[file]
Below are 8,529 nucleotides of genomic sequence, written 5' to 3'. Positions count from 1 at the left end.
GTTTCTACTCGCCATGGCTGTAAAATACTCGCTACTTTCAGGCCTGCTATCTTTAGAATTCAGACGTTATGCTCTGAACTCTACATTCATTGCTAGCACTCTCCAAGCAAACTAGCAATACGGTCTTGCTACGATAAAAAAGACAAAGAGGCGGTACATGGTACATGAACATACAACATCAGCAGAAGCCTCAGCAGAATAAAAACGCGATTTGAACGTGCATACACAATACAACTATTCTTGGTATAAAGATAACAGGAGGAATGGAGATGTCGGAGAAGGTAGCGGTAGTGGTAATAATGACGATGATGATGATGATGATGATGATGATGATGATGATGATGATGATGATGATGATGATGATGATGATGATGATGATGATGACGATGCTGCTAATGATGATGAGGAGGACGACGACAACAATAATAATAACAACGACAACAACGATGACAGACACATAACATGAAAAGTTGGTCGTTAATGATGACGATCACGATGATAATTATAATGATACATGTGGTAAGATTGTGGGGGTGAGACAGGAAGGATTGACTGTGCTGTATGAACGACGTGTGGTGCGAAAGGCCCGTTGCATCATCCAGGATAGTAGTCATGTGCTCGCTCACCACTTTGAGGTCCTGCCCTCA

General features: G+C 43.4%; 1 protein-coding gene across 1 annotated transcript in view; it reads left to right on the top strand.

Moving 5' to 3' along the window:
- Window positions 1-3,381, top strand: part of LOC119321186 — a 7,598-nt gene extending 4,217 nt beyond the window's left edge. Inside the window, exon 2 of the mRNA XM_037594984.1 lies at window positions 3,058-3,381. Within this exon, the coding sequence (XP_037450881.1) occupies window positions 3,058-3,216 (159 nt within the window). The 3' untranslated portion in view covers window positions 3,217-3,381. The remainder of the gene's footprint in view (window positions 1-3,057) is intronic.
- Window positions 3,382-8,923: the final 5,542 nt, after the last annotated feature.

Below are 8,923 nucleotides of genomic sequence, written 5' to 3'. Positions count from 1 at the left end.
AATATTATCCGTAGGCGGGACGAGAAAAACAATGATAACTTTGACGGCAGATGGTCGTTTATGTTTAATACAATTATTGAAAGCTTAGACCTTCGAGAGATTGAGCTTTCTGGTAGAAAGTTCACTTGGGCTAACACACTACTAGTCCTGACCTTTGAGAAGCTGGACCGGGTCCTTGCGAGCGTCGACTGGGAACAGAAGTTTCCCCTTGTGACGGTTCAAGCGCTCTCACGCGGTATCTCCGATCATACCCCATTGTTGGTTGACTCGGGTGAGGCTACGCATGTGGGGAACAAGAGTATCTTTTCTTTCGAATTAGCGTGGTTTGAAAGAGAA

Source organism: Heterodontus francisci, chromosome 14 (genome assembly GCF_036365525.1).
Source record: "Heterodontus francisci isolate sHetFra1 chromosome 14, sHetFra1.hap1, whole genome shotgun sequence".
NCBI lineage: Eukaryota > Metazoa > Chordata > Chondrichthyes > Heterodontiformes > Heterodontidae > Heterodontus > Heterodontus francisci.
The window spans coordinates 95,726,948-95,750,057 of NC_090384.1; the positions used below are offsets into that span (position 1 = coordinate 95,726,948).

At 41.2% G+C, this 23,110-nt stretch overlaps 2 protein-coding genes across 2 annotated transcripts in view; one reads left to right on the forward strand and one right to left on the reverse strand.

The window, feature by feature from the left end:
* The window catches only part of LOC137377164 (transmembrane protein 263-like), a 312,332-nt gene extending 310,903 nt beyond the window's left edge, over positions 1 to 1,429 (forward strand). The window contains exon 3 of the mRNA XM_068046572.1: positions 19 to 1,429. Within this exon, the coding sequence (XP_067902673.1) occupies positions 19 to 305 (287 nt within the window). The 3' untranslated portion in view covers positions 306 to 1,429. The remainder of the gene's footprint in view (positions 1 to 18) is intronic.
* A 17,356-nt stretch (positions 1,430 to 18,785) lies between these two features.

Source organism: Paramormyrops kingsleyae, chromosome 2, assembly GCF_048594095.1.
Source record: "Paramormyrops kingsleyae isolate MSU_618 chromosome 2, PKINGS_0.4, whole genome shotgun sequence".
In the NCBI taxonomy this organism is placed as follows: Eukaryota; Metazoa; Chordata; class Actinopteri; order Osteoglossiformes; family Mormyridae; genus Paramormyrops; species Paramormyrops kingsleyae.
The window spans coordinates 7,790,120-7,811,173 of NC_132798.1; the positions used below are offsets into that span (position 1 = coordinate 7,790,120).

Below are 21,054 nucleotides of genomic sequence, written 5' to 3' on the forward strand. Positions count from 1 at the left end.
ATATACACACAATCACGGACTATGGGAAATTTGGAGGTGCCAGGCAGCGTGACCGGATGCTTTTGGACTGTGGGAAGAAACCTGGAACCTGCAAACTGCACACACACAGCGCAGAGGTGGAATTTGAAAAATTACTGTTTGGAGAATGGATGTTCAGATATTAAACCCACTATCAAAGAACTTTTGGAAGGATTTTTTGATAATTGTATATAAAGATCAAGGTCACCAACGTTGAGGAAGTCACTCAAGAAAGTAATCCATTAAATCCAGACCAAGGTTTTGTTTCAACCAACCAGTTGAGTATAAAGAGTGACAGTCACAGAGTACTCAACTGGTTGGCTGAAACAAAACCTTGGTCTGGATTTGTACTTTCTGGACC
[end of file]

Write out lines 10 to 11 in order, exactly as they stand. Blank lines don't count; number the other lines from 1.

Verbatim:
Source record: "Heterodontus francisci isolate sHetFra1 chromosome 14, sHetFra1.hap1, whole genome shotgun sequence".
NCBI lineage: Eukaryota > Metazoa > Chordata > Chondrichthyes > Heterodontiformes > Heterodontidae > Heterodontus > Heterodontus francisci.